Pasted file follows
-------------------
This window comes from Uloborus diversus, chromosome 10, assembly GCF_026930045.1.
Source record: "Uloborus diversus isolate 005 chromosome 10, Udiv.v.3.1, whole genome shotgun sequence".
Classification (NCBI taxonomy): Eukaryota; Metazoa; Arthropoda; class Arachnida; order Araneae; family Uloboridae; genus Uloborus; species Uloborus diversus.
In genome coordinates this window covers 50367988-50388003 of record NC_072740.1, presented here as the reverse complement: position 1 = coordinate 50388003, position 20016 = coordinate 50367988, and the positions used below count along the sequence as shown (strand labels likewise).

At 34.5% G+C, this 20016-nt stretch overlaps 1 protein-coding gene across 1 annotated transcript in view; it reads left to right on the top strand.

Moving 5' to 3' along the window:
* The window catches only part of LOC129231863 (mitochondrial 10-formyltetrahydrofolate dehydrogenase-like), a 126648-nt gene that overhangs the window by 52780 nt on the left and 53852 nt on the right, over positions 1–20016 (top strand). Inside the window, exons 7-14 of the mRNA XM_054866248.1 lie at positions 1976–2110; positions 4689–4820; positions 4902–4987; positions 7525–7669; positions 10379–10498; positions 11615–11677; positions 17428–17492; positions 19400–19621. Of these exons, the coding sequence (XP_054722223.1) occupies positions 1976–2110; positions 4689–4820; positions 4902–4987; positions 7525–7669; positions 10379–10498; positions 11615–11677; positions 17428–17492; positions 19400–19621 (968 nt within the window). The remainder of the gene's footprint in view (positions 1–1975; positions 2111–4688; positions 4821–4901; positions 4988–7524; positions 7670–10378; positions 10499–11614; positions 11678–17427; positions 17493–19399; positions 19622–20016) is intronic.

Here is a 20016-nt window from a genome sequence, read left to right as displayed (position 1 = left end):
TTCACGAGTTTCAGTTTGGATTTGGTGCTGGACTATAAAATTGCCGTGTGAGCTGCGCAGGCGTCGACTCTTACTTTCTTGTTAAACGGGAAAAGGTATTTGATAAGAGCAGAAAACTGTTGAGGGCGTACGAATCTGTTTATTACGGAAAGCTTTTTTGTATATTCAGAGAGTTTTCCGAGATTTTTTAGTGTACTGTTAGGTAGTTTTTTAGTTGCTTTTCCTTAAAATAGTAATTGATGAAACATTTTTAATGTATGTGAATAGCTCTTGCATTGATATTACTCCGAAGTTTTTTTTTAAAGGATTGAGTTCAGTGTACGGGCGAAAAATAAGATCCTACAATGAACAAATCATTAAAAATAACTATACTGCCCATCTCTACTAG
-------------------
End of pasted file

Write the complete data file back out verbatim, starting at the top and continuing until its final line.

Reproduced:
This window comes from Uloborus diversus, chromosome 10, assembly GCF_026930045.1.
Source record: "Uloborus diversus isolate 005 chromosome 10, Udiv.v.3.1, whole genome shotgun sequence".
Classification (NCBI taxonomy): Eukaryota; Metazoa; Arthropoda; class Arachnida; order Araneae; family Uloboridae; genus Uloborus; species Uloborus diversus.
In genome coordinates this window covers 50367988-50388003 of record NC_072740.1, presented here as the reverse complement: position 1 = coordinate 50388003, position 20016 = coordinate 50367988, and the positions used below count along the sequence as shown (strand labels likewise).

At 34.5% G+C, this 20016-nt stretch overlaps 1 protein-coding gene across 1 annotated transcript in view; it reads left to right on the top strand.

Moving 5' to 3' along the window:
* The window catches only part of LOC129231863 (mitochondrial 10-formyltetrahydrofolate dehydrogenase-like), a 126648-nt gene that overhangs the window by 52780 nt on the left and 53852 nt on the right, over positions 1–20016 (top strand). Inside the window, exons 7-14 of the mRNA XM_054866248.1 lie at positions 1976–2110; positions 4689–4820; positions 4902–4987; positions 7525–7669; positions 10379–10498; positions 11615–11677; positions 17428–17492; positions 19400–19621. Of these exons, the coding sequence (XP_054722223.1) occupies positions 1976–2110; positions 4689–4820; positions 4902–4987; positions 7525–7669; positions 10379–10498; positions 11615–11677; positions 17428–17492; positions 19400–19621 (968 nt within the window). The remainder of the gene's footprint in view (positions 1–1975; positions 2111–4688; positions 4821–4901; positions 4988–7524; positions 7670–10378; positions 10499–11614; positions 11678–17427; positions 17493–19399; positions 19622–20016) is intronic.

Here is a 20016-nt window from a genome sequence, read left to right as displayed (position 1 = left end):
TTCACGAGTTTCAGTTTGGATTTGGTGCTGGACTATAAAATTGCCGTGTGAGCTGCGCAGGCGTCGACTCTTACTTTCTTGTTAAACGGGAAAAGGTATTTGATAAGAGCAGAAAACTGTTGAGGGCGTACGAATCTGTTTATTACGGAAAGCTTTTTTGTATATTCAGAGAGTTTTCCGAGATTTTTTAGTGTACTGTTAGGTAGTTTTTTAGTTGCTTTTCCTTAAAATAGTAATTGATGAAACATTTTTAATGTATGTGAATAGCTCTTGCATTGATATTACTCCGAAGTTTTTTTTTAAAGGATTGAGTTCAGTGTACGGGCGAAAAATAAGATCCTACAATGAACAAATCATTAAAAATAACTATACTGCCCATCTCTACTAG